American intellectual Noam Chomsky is 92 years old today. Sometimes during his long life, he has said things that are remarkably obvious. Some people find these statements refreshing, while others are horrified. Here are two examples.
In 1965, in his book Aspects of the Theory of Syntax, Chomsky wrote:
Linguistic theory is concerned primarily with an ideal speaker-listener, in a completely homogeneous speech community, who knows its language perfectly and is unaffected by such grammatically irrelevant conditions as memory limitations, distractions, shifts of attention and interest and errors (random or characteristic) in applying his knowledge of language in actual performance.
There was a storm of protest. People rushed to point out that no such ideal speaker-listener exists, that no speech community is homogeneous, that no one knows a language perfectly, and that these limitations discredited all of Chomsky’s scientific work.
In fact, Chomsky was simply spelling out what every linguist takes for granted. I have in front of me a simple introductory book about Swahili. The book lists various rules which are said to be part of the grammar of that language. If I were to record a speaker of Swahili, I would no doubt find false starts, deviations from rules, changes of plan in midcourse, and other oddities that the book says nothing about. But clearly, it would be ridiculous to expect the book to say anything about such matters. The perfect Swahili described in the book is an idealization of what actually happens. The quirks and speech difficulties of individual speakers vary so much from person to person, for reasons which have little or nothing to do with language, that books about Swahili simply ignore them. The same is true of virtually any description of any language.
Here’s another example. For the past month, commentators have been struggling to explain why Joe Biden didn’t win by a landslide, as the polls predicted. Over seventy million Americans voted for Trump. Was it The Donald’s economic policies? Was it racism? Do they not understand the damage Trump has done to their lives? Here’s what Chomsky wrote in his 2017 book, Requiem for an American Dream:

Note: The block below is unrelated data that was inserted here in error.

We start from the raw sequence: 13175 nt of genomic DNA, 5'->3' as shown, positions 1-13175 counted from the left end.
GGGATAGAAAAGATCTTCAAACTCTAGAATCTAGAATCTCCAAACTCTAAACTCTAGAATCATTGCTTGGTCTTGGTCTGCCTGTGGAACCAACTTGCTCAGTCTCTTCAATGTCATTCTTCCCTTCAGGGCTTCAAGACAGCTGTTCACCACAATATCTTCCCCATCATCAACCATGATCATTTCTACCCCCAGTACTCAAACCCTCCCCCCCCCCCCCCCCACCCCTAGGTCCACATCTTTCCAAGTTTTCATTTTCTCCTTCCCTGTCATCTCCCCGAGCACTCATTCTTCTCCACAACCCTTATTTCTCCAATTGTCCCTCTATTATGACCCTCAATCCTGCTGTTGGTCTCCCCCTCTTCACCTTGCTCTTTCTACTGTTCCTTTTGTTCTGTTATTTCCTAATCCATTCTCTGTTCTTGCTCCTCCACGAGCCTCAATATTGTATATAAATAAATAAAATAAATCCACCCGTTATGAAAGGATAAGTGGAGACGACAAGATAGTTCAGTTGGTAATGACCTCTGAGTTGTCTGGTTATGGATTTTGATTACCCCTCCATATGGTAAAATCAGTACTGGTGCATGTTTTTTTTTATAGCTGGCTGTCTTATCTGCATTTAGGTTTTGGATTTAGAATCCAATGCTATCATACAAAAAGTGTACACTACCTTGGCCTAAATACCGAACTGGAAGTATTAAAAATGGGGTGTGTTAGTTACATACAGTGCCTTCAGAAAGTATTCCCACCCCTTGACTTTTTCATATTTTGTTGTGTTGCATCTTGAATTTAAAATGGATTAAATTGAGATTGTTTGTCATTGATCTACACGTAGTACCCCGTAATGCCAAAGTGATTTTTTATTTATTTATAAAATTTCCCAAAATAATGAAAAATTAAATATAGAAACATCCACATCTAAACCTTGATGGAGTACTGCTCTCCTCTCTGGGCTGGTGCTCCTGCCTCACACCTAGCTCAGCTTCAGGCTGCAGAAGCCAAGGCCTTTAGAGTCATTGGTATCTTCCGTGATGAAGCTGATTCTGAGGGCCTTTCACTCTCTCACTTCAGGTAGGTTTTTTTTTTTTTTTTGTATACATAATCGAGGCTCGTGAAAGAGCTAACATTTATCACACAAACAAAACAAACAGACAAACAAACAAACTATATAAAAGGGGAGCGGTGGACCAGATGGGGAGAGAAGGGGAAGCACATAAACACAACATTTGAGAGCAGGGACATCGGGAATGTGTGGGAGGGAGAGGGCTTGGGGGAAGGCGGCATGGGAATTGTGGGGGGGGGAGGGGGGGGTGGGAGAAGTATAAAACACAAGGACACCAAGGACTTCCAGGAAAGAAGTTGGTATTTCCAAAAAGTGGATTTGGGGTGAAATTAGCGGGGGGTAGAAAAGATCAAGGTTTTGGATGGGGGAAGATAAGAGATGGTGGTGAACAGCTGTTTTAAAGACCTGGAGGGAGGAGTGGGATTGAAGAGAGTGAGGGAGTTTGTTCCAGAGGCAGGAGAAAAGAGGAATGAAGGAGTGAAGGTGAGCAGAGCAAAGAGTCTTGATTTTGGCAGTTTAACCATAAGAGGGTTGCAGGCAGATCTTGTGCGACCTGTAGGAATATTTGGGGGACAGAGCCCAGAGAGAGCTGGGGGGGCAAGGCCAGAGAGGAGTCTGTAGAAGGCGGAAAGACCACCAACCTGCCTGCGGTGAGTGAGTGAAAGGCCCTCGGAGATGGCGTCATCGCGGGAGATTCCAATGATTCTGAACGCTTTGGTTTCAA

Every time Trump makes a nasty comment about whoever, his popularity goes up. Because it is based on hate and fear. The phenomenon that we are seeing here is “generalized rage.” Mostly white, working class, lower-middle-class people, who have been cast by the wayside during the neoliberalism period. They’ve lived through a generation of stagnation and decline. […] There is no economic growth for them, there is for other people. The institutions are all against them. They have serious contempt for institutions, especially Congress. They have a deep concern that they are losing their country because a “generalized they” are taking it away from them.
The Democrats, notably Bill Clinton and Barack Obama, did almost nothing about this. Chomsky has shown throughout his political work that the Democrats have served corporate power in a similar way to the GOP. Enough people were disgusted by Trump’s crude bullying to remove him from the White House, but not enough people were so excited by Biden’s policies that they swept him and Kamala Harris into power. Over eighty million people chose not to vote—no doubt aware at some level that the election would make little difference to their lives.
Some intellectuals try to make simple things complicated. Chomsky tries to make complex things as clear as possible.
Simple truths from Chomsky help us understand the world.